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St 7.3

Social Conflict of the 1920s

Adam Powley

on 22 March 2012

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Transcript of St 7.3

Standard 7.3 - Causes and effects of Social Conflict in the 1920s
The 1920s were viewed as a carefree boom time. Everyone was prosperous and
participated in the consumer culture
not everyone was able to participate
Social Conflict Causes
Unions knocked down
Work conditions still poor
Still resentment over work issues
Concern over radicals
Political Machines
Ethnic Neighborhoods
Traditional Conservativism
Emphasis on Science
Experiences with the war years
Is this Progress?
No more Rations!
Hey, we might die anyway...
Industrial Efficiency
Increasing evidence for Evolution
Role of Women in the 1920s
The Red Scare and Xenophobia
Sacco and Vanzetti
Resurgence of the KKK
The Scopes (Monkey) Trial
Before WWI women were to be in the home.

They were mothers, protectors of the home providing a safe home for the men as they go out into the dangerous and sinful world
This changes somewhat during the 1920s
Women stepped into men's jobs when they went to fight WWI
Most went back to the home when the men returned
Women didn't really win any new opportunities
most stayed concentrated in the few positions they had access to since the Civil War.
also domestic servants, factory workers, sweatshop labor
BTW, women made less money than men, even when they did the same job
Inherit the Wind
Drummond = Darrow
Brady = W.J. Bryan
Bryan was a "fundementalist" who believed in the literal understanding of the Bible. Darrow was defending a science teacher that taught the theory of evolution in Tennessee which was in violation of a state law.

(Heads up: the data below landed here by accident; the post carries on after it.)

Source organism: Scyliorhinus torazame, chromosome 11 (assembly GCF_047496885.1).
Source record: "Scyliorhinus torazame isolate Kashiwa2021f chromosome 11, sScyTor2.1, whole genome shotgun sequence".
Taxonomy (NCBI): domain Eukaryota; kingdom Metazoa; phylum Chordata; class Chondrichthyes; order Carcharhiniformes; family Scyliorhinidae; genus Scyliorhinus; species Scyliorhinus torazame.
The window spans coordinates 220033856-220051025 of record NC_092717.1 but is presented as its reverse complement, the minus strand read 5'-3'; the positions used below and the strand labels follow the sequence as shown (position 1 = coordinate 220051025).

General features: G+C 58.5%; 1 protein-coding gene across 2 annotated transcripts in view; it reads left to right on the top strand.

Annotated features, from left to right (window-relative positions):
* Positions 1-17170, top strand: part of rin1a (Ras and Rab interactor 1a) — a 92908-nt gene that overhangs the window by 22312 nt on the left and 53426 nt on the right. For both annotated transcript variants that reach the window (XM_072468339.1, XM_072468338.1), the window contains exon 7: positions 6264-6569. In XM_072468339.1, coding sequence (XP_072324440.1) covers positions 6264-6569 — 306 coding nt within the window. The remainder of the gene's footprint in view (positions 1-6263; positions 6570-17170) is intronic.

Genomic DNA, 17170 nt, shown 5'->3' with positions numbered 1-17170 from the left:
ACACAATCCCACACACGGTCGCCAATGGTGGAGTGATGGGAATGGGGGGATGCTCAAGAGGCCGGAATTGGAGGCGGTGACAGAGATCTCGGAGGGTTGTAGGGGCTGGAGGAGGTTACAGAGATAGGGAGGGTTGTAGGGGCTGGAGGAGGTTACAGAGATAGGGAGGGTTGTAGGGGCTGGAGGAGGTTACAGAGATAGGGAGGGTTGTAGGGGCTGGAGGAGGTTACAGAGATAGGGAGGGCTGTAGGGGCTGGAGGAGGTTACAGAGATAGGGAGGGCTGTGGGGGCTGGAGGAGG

In the film, the court audience illustrates the tension of a traditional town in the face of science that challenges their beliefs.

We can also see the tension caused by first amendment rights issues such as seperation of church and state.

Scopes was found guilty and the outcome was never in doubt but it proved to be the opening battle between traditionalists and more modern liberals. Traditionalists tended to be rural & religious fundementalists and the liberals tended to be urban & believed in the value of science.
an unreasonable fear or hatred of foreigners or strangers or of that which is foreign or strange.
Women's efforts in WWI reflected a long tradition of women's rights efforts
Seneca Falls Convention (1848) and the Declaration of Sentiments
blamed men for the problems & called for rights, especially suffrage
women gained suffrage rights state by state, mostly out west.
the 19th Amendment gave women suffrage throughout the United States
unfortunately,women tended to vote the way their husbands did which meant they did not live up to their promise to clean up society.
Movement to cities during WWI, new attitudes towards sex, the mixing of races in places like Harlem and women like the "Flappers" led to concerns over morality in the 1920s
this anxiety played into the overall tensions of the 1920s based on class issues, religion v. science and xenophobia
Began with the temperance movements of the progressives
A ban of alcohol
anti-German sentiment and the grain shortages during WWI helped further the cause
The goal was to preserve american culture in the face of immigrants.